Support/Faith

                        Skeptic

                                    Oppose/Disbelief

            Star Wars Archetypes

                        Protagonist

                                    Luke Skywalker

                        Antagonist

                                    The Empire

                        Reason

                                    Princess Leia

                        Emotion

                                   Chewbacca

                        Guardian

                                    Obi Wan Kenobi

                        Contagonist

                                    Darth Vader

                        Sidekick

                                    R2D2 & C3PO

                        Skeptic

                                    Han Solo

            Oz Archetypes

                        Protagonist

                        Dorothy

                         Antagonist

                        Wicked Witch

                         Reason

                        Scarecrow

                          Emotion

                        Tin Man

                          Guardian

                        Glinda

                         Contagonist

                        Wizard

                         Sidekick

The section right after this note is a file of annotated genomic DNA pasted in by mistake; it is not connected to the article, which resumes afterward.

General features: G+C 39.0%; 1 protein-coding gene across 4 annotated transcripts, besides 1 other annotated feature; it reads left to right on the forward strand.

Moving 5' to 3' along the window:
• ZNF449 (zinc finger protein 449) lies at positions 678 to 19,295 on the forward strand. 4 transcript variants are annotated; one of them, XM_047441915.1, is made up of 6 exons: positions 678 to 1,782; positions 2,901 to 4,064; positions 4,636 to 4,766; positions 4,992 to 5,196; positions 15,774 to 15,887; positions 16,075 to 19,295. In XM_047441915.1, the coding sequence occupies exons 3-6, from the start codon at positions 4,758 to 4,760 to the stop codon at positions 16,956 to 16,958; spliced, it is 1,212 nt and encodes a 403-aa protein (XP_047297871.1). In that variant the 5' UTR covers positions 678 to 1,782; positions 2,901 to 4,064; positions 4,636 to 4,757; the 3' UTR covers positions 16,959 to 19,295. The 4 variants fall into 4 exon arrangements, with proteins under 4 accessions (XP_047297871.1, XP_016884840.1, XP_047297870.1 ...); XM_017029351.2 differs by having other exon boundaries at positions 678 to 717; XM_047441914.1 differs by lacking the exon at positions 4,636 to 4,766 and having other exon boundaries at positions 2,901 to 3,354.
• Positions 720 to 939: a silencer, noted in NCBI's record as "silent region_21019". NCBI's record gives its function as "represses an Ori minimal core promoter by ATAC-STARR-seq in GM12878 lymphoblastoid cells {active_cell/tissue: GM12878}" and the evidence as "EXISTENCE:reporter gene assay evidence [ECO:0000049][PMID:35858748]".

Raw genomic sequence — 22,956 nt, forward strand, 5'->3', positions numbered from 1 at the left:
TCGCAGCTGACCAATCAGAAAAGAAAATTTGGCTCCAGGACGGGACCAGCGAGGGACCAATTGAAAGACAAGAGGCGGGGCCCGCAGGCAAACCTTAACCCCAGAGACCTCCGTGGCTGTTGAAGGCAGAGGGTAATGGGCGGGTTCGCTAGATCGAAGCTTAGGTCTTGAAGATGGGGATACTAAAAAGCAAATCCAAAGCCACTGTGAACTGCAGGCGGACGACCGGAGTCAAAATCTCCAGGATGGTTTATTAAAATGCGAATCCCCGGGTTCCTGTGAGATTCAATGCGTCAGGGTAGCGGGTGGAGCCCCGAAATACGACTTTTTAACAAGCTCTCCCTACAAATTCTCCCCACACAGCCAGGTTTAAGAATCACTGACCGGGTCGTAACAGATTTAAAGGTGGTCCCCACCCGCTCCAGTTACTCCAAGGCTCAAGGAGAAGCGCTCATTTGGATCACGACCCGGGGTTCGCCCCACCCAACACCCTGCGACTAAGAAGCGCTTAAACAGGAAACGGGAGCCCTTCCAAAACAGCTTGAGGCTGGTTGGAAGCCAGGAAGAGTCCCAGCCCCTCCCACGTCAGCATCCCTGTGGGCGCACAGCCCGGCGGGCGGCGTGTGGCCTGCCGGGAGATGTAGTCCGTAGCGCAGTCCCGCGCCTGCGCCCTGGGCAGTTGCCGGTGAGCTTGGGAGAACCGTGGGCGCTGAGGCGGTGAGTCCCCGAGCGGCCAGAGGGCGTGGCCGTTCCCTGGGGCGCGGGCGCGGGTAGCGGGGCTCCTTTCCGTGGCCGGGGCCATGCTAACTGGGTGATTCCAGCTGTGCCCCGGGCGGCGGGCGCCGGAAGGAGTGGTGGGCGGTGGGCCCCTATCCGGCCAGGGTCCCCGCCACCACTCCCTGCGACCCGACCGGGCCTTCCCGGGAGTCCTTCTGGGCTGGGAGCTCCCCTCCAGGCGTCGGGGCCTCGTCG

Toto

                        Skeptic

                                    Lion

            Oz vs. Star Wars

                        Leia- Reason

                                    Logic

                                    Control

                        Scarecrow- Reason

                                    Logic

                                    Uncontrolled

            Oz vs. Star Wars

                        Chewbacca- Emotion

                                    Feeling

                                    Uncontrolled

                        Tin Man- Emotion

                                    Feeling

                                    Controlled

            Oz Element Swap

                        Scarecrow (Reason?)

                                    Logic

                                    Uncontrolled

                        Tin Man (Emotion?)

                                    Feeling

                                    Controlled

            Complex Characters & Relationships

                        Complex Characters

                                    Structural Relationships

                                    Character Relationships

                        Four-Dimensional Characters

                                    Motivations

                                    Methodologies

                                    Purposes

                                    Evaluations

            Summing Up Characters

                        Head Line characters involved in the goal

                        Heart Line characters involved in the message

                        Head Line determines if your story will make sense

                        Heart Line determines if your story will have meaning

Intermission

 

 

Narrative Problems with Plot

What Is Plot?

Definitions of Plot

What happens in a story

Storytelling vs. Story Structure

The order of story-affecting events

Exposition Order vs. Narrative Order (Flashbacks)

Any sequential narrative elements

Characters, theme, and Genre

The logistics of the narrative

Plot Points (Goal, etc.)

Plot Progression (Acts, etc.)

Plot Points

Goal

The Single Goal

The Collective Goal

The Hidden Goal

Clearly Define!